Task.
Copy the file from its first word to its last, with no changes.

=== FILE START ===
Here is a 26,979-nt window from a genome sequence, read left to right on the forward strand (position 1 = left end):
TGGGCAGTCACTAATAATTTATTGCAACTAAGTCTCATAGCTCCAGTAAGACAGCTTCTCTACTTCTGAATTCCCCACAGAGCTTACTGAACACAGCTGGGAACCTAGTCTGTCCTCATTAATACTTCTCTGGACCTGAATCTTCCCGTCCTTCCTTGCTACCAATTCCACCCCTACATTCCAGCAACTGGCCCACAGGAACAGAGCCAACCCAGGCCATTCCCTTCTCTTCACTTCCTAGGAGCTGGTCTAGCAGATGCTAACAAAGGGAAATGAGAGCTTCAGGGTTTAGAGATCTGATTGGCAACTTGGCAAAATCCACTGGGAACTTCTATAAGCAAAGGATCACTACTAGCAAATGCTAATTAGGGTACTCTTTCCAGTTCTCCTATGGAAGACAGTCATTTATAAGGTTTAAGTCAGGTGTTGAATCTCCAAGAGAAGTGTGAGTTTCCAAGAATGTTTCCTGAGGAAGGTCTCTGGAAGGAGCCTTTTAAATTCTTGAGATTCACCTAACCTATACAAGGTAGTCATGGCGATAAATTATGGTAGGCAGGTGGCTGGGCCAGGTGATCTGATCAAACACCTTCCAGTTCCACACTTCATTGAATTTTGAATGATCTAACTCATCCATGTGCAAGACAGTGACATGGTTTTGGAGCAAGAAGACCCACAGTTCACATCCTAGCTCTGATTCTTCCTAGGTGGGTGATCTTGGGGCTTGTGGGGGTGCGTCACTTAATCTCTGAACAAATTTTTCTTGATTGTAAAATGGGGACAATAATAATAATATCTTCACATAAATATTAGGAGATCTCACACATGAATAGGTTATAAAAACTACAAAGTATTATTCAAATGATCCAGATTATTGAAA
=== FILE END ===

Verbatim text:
Here is a 26,979-nt window from a genome sequence, read left to right on the forward strand (position 1 = left end):
TGGGCAGTCACTAATAATTTATTGCAACTAAGTCTCATAGCTCCAGTAAGACAGCTTCTCTACTTCTGAATTCCCCACAGAGCTTACTGAACACAGCTGGGAACCTAGTCTGTCCTCATTAATACTTCTCTGGACCTGAATCTTCCCGTCCTTCCTTGCTACCAATTCCACCCCTACATTCCAGCAACTGGCCCACAGGAACAGAGCCAACCCAGGCCATTCCCTTCTCTTCACTTCCTAGGAGCTGGTCTAGCAGATGCTAACAAAGGGAAATGAGAGCTTCAGGGTTTAGAGATCTGATTGGCAACTTGGCAAAATCCACTGGGAACTTCTATAAGCAAAGGATCACTACTAGCAAATGCTAATTAGGGTACTCTTTCCAGTTCTCCTATGGAAGACAGTCATTTATAAGGTTTAAGTCAGGTGTTGAATCTCCAAGAGAAGTGTGAGTTTCCAAGAATGTTTCCTGAGGAAGGTCTCTGGAAGGAGCCTTTTAAATTCTTGAGATTCACCTAACCTATACAAGGTAGTCATGGCGATAAATTATGGTAGGCAGGTGGCTGGGCCAGGTGATCTGATCAAACACCTTCCAGTTCCACACTTCATTGAATTTTGAATGATCTAACTCATCCATGTGCAAGACAGTGACATGGTTTTGGAGCAAGAAGACCCACAGTTCACATCCTAGCTCTGATTCTTCCTAGGTGGGTGATCTTGGGGCTTGTGGGGGTGCGTCACTTAATCTCTGAACAAATTTTTCTTGATTGTAAAATGGGGACAATAATAATAATATCTTCACATAAATATTAGGAGATCTCACACATGAATAGGTTATAAAAACTACAAAGTATTATTCAAATGATCCAGATTATTGAAA